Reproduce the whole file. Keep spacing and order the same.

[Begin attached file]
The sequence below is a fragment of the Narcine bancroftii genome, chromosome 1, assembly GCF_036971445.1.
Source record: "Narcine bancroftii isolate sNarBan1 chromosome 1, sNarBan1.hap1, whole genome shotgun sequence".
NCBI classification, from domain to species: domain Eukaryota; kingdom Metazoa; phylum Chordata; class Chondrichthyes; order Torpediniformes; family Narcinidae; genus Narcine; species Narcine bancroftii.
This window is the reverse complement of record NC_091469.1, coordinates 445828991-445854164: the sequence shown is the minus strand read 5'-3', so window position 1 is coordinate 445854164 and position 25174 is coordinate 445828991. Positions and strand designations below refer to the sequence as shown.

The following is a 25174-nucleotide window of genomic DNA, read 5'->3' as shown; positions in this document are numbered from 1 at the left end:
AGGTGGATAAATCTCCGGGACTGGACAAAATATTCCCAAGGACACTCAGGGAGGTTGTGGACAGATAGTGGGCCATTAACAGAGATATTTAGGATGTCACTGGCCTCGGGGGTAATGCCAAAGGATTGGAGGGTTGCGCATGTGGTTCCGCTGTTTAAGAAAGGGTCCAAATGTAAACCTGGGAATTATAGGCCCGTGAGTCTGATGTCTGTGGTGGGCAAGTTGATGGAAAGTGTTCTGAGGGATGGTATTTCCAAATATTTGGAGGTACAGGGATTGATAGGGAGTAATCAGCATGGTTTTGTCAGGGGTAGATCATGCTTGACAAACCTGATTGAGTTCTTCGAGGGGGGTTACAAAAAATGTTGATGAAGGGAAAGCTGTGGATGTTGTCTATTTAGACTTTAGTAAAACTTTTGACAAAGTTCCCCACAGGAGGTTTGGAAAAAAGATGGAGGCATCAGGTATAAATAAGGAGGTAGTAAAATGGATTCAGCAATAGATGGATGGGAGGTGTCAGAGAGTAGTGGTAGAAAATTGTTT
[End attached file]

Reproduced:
The sequence below is a fragment of the Narcine bancroftii genome, chromosome 1, assembly GCF_036971445.1.
Source record: "Narcine bancroftii isolate sNarBan1 chromosome 1, sNarBan1.hap1, whole genome shotgun sequence".
NCBI classification, from domain to species: domain Eukaryota; kingdom Metazoa; phylum Chordata; class Chondrichthyes; order Torpediniformes; family Narcinidae; genus Narcine; species Narcine bancroftii.
This window is the reverse complement of record NC_091469.1, coordinates 445828991-445854164: the sequence shown is the minus strand read 5'-3', so window position 1 is coordinate 445854164 and position 25174 is coordinate 445828991. Positions and strand designations below refer to the sequence as shown.

The following is a 25174-nucleotide window of genomic DNA, read 5'->3' as shown; positions in this document are numbered from 1 at the left end:
AGGTGGATAAATCTCCGGGACTGGACAAAATATTCCCAAGGACACTCAGGGAGGTTGTGGACAGATAGTGGGCCATTAACAGAGATATTTAGGATGTCACTGGCCTCGGGGGTAATGCCAAAGGATTGGAGGGTTGCGCATGTGGTTCCGCTGTTTAAGAAAGGGTCCAAATGTAAACCTGGGAATTATAGGCCCGTGAGTCTGATGTCTGTGGTGGGCAAGTTGATGGAAAGTGTTCTGAGGGATGGTATTTCCAAATATTTGGAGGTACAGGGATTGATAGGGAGTAATCAGCATGGTTTTGTCAGGGGTAGATCATGCTTGACAAACCTGATTGAGTTCTTCGAGGGGGGTTACAAAAAATGTTGATGAAGGGAAAGCTGTGGATGTTGTCTATTTAGACTTTAGTAAAACTTTTGACAAAGTTCCCCACAGGAGGTTTGGAAAAAAGATGGAGGCATCAGGTATAAATAAGGAGGTAGTAAAATGGATTCAGCAATAGATGGATGGGAGGTGTCAGAGAGTAGTGGTAGAAAATTGTTT